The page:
Many agents and brokers view real estate videography as the next step in the evolution of marketing listings — and it’s easy to see why. A joint report by the National Association of Realtors and Google shows nearly five in six home buyers use real estate videos to learn more about a community, while 70 percent of them use video to tour the insides of listings. The primary medium to view these videos? YouTube, which is where more than half of buyers turn to get more information for their home search.
All of these stats mean nothing, though, if you don’t know how to create captivating real estate videos — or hire the right person to produce footage for you. Keep reading to learn how to hire the right amateur or professional to take your real estate videography to the next level.
Determine the type of video you want to produce.
Video marketing for real estate includes more than just community and listing tour videos. Capturing footage of former clients discussing how much they enjoyed working with you, providing instructional videos discussing buying and selling tips, and offering video to detail your business history and value proposition are just a few great ideas that can build your brand and audience. But not all real estate videographers film these kinds of videos; many only specialize in one or two niches of real estate video marketing.
Think about what kinds of video you want to create before searching for videographers. This helps narrow your real estate video intentions and, in turn, will make it easier to search online for the right person (or production company) to hire.
Decide how much you’re willing to pay.
Your budget also plays a big role in your real estate videographer choice. Determine how much you’re willing to pay a videographer. This includes not only their shooting fees, but also post-production. You likely don’t want to edit your videos yourself, so adding in this expense to your budget is a must. Other costs that should be factored in include travel expenses, lodging fees (if the videographer lives far away), video backup services (so your footage is safe and secure), and production add-ons that may be needed to get the best lighting and sound for your video.
High fees from an amateur or professional videographer may mean that turning to video recording apps to capture footage yourself may be your best option, for the short term at least. But hiring a videographer is your best opportunity to make a big impression with your real estate video marketing, so budget carefully and you’ll eventually be able to afford at least an amateur freelancer with a history of working for real estate pros and producing high-quality work.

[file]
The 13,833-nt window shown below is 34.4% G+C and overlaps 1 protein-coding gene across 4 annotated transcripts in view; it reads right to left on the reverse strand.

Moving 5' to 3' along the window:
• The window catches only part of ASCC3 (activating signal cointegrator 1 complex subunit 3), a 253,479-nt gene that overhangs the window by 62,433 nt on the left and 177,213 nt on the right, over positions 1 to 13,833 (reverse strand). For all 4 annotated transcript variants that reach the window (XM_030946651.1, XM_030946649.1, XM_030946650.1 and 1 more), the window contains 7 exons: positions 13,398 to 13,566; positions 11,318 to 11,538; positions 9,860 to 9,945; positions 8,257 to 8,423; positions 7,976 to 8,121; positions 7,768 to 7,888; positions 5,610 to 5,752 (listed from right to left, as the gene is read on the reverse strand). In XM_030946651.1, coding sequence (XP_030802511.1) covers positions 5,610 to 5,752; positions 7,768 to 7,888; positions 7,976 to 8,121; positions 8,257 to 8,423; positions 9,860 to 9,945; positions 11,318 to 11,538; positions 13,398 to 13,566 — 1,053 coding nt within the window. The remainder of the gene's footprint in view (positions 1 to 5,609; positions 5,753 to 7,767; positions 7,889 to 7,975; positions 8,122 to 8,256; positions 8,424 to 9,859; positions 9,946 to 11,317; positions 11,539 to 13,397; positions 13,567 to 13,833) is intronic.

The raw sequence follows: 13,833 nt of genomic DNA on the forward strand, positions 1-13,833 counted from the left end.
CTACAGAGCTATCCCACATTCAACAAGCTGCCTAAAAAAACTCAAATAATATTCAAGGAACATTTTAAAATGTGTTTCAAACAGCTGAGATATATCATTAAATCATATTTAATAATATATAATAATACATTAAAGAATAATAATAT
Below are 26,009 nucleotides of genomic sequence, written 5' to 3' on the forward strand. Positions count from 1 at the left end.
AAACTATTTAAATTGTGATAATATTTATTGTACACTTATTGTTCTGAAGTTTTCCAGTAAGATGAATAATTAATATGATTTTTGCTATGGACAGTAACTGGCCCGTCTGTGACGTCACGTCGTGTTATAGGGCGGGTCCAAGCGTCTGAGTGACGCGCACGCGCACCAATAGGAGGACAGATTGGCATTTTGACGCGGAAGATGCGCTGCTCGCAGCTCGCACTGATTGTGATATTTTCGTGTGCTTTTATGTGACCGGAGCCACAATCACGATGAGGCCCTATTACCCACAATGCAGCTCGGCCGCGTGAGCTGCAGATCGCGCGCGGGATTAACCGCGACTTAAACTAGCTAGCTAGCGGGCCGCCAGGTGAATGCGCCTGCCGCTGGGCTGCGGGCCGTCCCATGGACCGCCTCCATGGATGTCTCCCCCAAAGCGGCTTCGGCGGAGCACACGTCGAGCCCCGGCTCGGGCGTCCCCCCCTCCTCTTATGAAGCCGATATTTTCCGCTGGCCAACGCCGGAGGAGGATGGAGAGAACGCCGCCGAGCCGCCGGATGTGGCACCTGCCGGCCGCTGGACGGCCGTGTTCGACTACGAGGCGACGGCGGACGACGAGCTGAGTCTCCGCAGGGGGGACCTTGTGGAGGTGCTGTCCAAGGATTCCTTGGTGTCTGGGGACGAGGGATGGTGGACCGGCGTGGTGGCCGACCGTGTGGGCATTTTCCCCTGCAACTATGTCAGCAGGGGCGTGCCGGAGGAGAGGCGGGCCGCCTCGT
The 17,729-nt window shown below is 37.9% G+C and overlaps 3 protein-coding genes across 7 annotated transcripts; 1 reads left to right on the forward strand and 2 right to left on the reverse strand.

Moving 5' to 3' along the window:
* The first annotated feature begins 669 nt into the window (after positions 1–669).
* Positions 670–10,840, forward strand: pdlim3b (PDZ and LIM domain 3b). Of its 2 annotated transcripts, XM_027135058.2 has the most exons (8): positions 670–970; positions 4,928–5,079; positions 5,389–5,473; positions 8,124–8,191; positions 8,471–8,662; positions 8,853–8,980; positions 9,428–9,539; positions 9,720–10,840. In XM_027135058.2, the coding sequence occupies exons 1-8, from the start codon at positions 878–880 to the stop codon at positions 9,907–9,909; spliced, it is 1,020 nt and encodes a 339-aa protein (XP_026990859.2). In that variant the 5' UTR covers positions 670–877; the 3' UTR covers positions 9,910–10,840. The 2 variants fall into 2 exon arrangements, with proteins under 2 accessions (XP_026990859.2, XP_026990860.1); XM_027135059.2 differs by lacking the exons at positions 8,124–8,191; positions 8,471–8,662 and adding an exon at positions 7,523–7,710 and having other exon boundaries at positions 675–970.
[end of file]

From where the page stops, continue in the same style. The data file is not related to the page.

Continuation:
Seek recommendations from colleagues and peers.
Don’t feel like you have to conduct your real estate videographer search from scratch. Seek out other agents at your agency or brokerage or industry peers for recommendations. As noted, video marketing is becoming more popular among real estate professionals by the day, so there are likely numerous agents and brokers you can turn to for suggestions. Ask specific questions about the videographers they worked with, including:
- How much they were charged altogether for an individual video and for a series of videos
- How easy it was to work with their videographer
- What the process of working with a video professional is like
- How long it took their videographer from start to finish (filming, editing, providing the final product)
- If they work with voice-over artists who can narrate videos
- What kinds of video technology they work with (cameras, sound and lighting gear, editing software, etc.)
Scour the internet to research the top affordable options.
Search the internet to look for any other videographers not recommended by colleagues and peers as well, as this will give you more options to work with.
Search for professionals or amateurs living in or near your community if possible: This will make it easy for you to meet face-to-face with your videographer should you have requests or needs and to keep tabs on the development of your real estate videos. Hire an out-of-market videographer only if the price and details are right. Aside from price, comfortability with your selection is the next-most important factor to take into consideration.
Reach out to a handful of qualified candidates.
Next, develop a list of as many qualified candidates as possible and reach out to a handful of the ones you deem most qualified and able to meet your real estate video production needs. In your email to candidates, explain exactly what you’re looking for in a videographer, including what you’re willing to pay, the types of video you want, and the required turnaround for each video. Not all videographers will likely get back to you or fit your specific needs, but at the very least you should be able to shorten your list of possible hires to a few.
Ask for samples of their work with real estate agents.